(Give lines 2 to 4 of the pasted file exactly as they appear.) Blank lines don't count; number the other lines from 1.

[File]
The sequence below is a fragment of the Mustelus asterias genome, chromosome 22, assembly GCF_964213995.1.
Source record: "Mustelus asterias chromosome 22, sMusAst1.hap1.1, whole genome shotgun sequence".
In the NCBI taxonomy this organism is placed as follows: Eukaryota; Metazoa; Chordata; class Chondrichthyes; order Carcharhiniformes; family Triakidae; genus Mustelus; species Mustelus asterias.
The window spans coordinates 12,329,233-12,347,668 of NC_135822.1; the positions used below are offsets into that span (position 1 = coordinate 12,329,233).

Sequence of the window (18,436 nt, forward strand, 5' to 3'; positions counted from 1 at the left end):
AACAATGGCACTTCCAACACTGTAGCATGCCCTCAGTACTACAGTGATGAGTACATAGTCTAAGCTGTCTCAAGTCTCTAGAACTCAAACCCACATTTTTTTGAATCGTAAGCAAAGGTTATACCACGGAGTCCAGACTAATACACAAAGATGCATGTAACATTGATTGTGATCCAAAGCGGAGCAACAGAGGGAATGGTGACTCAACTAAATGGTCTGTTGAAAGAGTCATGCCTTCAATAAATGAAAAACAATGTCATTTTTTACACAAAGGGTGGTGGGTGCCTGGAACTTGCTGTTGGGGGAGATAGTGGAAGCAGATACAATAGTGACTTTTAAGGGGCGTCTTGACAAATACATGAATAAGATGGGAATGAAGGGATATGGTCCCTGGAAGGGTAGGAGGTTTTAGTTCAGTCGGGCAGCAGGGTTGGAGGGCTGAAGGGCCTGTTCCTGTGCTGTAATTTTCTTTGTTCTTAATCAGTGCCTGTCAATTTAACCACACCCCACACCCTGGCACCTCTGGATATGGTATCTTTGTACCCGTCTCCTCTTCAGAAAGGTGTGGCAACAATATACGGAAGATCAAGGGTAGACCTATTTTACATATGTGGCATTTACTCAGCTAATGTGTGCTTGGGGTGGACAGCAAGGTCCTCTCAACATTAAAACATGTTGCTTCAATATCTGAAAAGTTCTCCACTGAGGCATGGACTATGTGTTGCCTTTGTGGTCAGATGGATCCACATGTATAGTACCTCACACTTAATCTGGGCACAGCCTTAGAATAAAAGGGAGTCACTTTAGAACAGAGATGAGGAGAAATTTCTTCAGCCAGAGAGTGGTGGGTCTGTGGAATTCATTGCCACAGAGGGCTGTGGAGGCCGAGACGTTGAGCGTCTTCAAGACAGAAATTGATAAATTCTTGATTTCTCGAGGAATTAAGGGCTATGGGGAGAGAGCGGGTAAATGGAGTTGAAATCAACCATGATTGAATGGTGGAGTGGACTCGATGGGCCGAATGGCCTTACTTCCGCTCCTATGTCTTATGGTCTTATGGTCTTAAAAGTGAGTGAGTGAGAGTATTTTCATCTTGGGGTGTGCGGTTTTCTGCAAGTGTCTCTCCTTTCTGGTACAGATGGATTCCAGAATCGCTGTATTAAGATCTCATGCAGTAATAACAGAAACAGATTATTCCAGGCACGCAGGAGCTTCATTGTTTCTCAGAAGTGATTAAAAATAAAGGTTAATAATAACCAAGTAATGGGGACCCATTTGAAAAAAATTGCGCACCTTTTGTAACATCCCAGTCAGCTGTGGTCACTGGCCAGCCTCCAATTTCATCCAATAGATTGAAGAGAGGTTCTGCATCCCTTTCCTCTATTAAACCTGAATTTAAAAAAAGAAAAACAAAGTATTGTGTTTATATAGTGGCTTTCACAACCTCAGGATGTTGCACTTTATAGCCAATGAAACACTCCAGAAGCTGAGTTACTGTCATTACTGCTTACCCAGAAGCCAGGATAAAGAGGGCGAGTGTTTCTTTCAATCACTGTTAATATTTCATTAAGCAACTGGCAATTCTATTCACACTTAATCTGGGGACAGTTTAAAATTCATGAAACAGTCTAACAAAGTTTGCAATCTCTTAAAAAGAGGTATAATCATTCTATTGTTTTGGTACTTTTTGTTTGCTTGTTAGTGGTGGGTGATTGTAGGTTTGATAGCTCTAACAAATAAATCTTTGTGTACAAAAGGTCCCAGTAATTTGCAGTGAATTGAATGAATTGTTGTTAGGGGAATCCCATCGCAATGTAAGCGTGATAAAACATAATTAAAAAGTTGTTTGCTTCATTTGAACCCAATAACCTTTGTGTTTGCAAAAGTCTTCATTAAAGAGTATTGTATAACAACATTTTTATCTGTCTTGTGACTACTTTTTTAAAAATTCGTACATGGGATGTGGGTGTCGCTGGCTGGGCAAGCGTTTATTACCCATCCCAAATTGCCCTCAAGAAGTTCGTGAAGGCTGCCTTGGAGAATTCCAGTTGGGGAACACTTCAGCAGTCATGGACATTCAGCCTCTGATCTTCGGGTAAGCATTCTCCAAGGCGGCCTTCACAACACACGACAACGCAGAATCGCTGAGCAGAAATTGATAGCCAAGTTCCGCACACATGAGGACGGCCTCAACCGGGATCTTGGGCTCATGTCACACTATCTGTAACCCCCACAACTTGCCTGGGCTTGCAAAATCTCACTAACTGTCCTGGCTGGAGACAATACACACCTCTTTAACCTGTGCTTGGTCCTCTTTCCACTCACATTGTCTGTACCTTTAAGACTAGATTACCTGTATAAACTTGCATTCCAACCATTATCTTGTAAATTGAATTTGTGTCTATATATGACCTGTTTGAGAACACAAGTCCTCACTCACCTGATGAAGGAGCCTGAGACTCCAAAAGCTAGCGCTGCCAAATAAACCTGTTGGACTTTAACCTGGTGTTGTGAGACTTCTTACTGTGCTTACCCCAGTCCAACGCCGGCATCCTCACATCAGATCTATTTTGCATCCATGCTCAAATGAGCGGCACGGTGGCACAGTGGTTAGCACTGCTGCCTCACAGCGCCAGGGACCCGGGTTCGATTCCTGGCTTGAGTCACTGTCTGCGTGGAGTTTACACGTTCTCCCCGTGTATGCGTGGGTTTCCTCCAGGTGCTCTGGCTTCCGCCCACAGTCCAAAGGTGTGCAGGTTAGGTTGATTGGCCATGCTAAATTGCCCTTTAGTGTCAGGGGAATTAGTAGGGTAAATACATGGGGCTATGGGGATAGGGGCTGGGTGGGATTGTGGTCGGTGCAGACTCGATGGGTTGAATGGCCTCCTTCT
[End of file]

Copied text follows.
Source record: "Mustelus asterias chromosome 22, sMusAst1.hap1.1, whole genome shotgun sequence".
In the NCBI taxonomy this organism is placed as follows: Eukaryota; Metazoa; Chordata; class Chondrichthyes; order Carcharhiniformes; family Triakidae; genus Mustelus; species Mustelus asterias.
The window spans coordinates 12,329,233-12,347,668 of NC_135822.1; the positions used below are offsets into that span (position 1 = coordinate 12,329,233).